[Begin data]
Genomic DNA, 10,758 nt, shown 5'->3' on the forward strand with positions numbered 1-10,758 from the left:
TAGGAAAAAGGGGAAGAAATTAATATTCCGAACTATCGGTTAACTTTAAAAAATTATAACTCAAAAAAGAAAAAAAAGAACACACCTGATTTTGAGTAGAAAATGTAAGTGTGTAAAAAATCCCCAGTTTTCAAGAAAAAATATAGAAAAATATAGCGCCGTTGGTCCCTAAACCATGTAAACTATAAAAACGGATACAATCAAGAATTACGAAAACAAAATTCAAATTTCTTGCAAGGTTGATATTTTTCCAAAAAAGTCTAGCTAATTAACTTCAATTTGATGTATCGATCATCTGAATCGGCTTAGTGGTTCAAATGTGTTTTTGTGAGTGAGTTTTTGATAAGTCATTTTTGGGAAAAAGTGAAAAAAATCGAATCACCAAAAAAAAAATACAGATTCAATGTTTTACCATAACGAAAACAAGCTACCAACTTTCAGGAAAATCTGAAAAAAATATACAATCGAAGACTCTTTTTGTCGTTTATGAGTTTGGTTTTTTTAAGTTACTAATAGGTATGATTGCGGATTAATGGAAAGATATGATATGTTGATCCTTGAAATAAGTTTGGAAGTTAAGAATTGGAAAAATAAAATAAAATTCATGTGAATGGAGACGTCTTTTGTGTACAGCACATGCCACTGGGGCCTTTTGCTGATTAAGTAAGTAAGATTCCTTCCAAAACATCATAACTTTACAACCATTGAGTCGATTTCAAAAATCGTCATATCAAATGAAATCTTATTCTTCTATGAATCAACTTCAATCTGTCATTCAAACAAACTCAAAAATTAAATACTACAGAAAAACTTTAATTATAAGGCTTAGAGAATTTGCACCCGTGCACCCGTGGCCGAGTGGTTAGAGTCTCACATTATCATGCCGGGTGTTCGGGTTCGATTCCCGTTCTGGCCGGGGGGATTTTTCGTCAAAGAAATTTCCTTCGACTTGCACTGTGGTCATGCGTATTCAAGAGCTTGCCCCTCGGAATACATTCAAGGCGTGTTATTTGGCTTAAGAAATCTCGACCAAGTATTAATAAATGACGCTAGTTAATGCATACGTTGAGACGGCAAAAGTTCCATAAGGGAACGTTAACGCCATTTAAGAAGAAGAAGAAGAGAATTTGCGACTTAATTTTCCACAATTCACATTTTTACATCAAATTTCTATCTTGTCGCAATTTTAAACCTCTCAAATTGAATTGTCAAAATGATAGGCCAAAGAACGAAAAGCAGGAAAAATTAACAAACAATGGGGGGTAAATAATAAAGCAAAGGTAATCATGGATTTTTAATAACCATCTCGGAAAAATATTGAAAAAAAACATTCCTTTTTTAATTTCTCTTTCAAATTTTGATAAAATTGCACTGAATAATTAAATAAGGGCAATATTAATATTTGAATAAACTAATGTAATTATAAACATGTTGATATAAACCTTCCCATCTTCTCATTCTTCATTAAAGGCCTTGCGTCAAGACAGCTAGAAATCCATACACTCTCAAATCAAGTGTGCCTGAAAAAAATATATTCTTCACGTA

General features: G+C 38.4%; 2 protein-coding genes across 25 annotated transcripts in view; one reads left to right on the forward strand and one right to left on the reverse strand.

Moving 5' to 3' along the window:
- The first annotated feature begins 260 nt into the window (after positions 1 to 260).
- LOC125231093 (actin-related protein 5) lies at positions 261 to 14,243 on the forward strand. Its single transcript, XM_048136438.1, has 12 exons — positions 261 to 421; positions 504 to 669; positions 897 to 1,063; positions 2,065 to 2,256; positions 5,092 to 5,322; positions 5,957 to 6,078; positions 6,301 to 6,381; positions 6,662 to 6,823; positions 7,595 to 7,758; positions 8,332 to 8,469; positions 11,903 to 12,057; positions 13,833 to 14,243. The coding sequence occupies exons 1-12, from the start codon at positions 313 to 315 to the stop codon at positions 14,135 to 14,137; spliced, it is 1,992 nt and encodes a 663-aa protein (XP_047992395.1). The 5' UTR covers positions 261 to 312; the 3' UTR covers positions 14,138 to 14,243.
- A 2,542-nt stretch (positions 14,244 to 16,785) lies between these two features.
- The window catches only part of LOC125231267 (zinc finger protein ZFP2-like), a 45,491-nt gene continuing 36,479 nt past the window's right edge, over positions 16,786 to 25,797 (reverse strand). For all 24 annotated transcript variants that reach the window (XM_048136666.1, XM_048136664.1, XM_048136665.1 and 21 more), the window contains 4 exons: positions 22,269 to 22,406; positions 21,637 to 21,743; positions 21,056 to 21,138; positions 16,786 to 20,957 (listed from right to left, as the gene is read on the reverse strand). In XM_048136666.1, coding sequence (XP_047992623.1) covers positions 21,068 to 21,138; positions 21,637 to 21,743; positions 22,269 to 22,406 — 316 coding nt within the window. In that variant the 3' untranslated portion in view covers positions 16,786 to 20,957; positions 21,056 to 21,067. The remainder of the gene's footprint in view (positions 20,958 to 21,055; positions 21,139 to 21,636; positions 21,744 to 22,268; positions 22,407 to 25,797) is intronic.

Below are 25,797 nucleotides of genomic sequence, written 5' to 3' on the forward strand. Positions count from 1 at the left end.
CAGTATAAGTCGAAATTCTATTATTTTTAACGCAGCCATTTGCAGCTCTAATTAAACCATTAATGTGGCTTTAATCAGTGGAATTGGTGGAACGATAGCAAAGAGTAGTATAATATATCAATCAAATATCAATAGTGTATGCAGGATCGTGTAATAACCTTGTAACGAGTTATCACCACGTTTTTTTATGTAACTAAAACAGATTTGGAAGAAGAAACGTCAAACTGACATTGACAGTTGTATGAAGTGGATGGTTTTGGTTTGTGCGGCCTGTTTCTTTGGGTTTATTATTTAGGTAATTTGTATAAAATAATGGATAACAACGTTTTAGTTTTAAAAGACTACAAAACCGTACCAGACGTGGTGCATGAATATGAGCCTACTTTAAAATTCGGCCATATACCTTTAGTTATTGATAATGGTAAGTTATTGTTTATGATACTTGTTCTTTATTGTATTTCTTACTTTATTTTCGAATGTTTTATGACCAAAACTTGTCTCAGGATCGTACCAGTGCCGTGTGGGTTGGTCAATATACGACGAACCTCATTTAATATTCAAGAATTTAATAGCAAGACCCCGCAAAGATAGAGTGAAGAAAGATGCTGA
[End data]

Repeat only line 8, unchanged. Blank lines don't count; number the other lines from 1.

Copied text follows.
- The window catches only part of LOC125231267 (zinc finger protein ZFP2-like), a 45,491-nt gene continuing 36,479 nt past the window's right edge, over positions 16,786 to 25,797 (reverse strand). For all 24 annotated transcript variants that reach the window (XM_048136666.1, XM_048136664.1, XM_048136665.1 and 21 more), the window contains 4 exons: positions 22,269 to 22,406; positions 21,637 to 21,743; positions 21,056 to 21,138; positions 16,786 to 20,957 (listed from right to left, as the gene is read on the reverse strand). In XM_048136666.1, coding sequence (XP_047992623.1) covers positions 21,068 to 21,138; positions 21,637 to 21,743; positions 22,269 to 22,406 — 316 coding nt within the window. In that variant the 3' untranslated portion in view covers positions 16,786 to 20,957; positions 21,056 to 21,067. The remainder of the gene's footprint in view (positions 20,958 to 21,055; positions 21,139 to 21,636; positions 21,744 to 22,268; positions 22,407 to 25,797) is intronic.